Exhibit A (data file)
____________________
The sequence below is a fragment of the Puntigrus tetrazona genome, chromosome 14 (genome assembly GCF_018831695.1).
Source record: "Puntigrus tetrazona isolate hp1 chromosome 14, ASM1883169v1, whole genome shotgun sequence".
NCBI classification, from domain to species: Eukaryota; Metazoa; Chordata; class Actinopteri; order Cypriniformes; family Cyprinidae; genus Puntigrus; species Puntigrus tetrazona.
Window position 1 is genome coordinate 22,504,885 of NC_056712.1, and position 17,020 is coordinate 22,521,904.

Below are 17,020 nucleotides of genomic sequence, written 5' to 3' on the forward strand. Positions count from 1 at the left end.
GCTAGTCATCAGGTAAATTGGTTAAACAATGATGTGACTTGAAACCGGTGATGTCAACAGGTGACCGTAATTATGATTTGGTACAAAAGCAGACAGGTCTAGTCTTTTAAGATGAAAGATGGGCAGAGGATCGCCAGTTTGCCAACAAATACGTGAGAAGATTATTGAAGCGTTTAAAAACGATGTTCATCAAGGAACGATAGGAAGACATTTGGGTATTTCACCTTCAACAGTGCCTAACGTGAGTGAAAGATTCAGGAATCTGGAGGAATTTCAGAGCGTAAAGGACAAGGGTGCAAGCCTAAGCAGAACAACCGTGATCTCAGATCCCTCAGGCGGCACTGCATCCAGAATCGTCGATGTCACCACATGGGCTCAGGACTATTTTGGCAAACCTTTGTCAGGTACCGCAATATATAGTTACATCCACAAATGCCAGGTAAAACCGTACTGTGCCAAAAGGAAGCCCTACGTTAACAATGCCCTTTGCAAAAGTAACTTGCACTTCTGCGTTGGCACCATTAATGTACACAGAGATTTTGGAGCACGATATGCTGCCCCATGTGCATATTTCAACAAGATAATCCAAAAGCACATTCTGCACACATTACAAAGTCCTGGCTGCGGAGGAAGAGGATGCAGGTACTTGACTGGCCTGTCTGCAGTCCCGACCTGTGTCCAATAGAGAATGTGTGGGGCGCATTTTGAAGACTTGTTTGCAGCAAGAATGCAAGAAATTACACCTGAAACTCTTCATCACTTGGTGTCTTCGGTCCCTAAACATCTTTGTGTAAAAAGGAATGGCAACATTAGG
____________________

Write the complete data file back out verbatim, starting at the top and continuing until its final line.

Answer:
The sequence below is a fragment of the Puntigrus tetrazona genome, chromosome 14 (genome assembly GCF_018831695.1).
Source record: "Puntigrus tetrazona isolate hp1 chromosome 14, ASM1883169v1, whole genome shotgun sequence".
NCBI classification, from domain to species: Eukaryota; Metazoa; Chordata; class Actinopteri; order Cypriniformes; family Cyprinidae; genus Puntigrus; species Puntigrus tetrazona.
Window position 1 is genome coordinate 22,504,885 of NC_056712.1, and position 17,020 is coordinate 22,521,904.

Below are 17,020 nucleotides of genomic sequence, written 5' to 3' on the forward strand. Positions count from 1 at the left end.
GCTAGTCATCAGGTAAATTGGTTAAACAATGATGTGACTTGAAACCGGTGATGTCAACAGGTGACCGTAATTATGATTTGGTACAAAAGCAGACAGGTCTAGTCTTTTAAGATGAAAGATGGGCAGAGGATCGCCAGTTTGCCAACAAATACGTGAGAAGATTATTGAAGCGTTTAAAAACGATGTTCATCAAGGAACGATAGGAAGACATTTGGGTATTTCACCTTCAACAGTGCCTAACGTGAGTGAAAGATTCAGGAATCTGGAGGAATTTCAGAGCGTAAAGGACAAGGGTGCAAGCCTAAGCAGAACAACCGTGATCTCAGATCCCTCAGGCGGCACTGCATCCAGAATCGTCGATGTCACCACATGGGCTCAGGACTATTTTGGCAAACCTTTGTCAGGTACCGCAATATATAGTTACATCCACAAATGCCAGGTAAAACCGTACTGTGCCAAAAGGAAGCCCTACGTTAACAATGCCCTTTGCAAAAGTAACTTGCACTTCTGCGTTGGCACCATTAATGTACACAGAGATTTTGGAGCACGATATGCTGCCCCATGTGCATATTTCAACAAGATAATCCAAAAGCACATTCTGCACACATTACAAAGTCCTGGCTGCGGAGGAAGAGGATGCAGGTACTTGACTGGCCTGTCTGCAGTCCCGACCTGTGTCCAATAGAGAATGTGTGGGGCGCATTTTGAAGACTTGTTTGCAGCAAGAATGCAAGAAATTACACCTGAAACTCTTCATCACTTGGTGTCTTCGGTCCCTAAACATCTTTGTGTAAAAAGGAATGGCAACATTAGG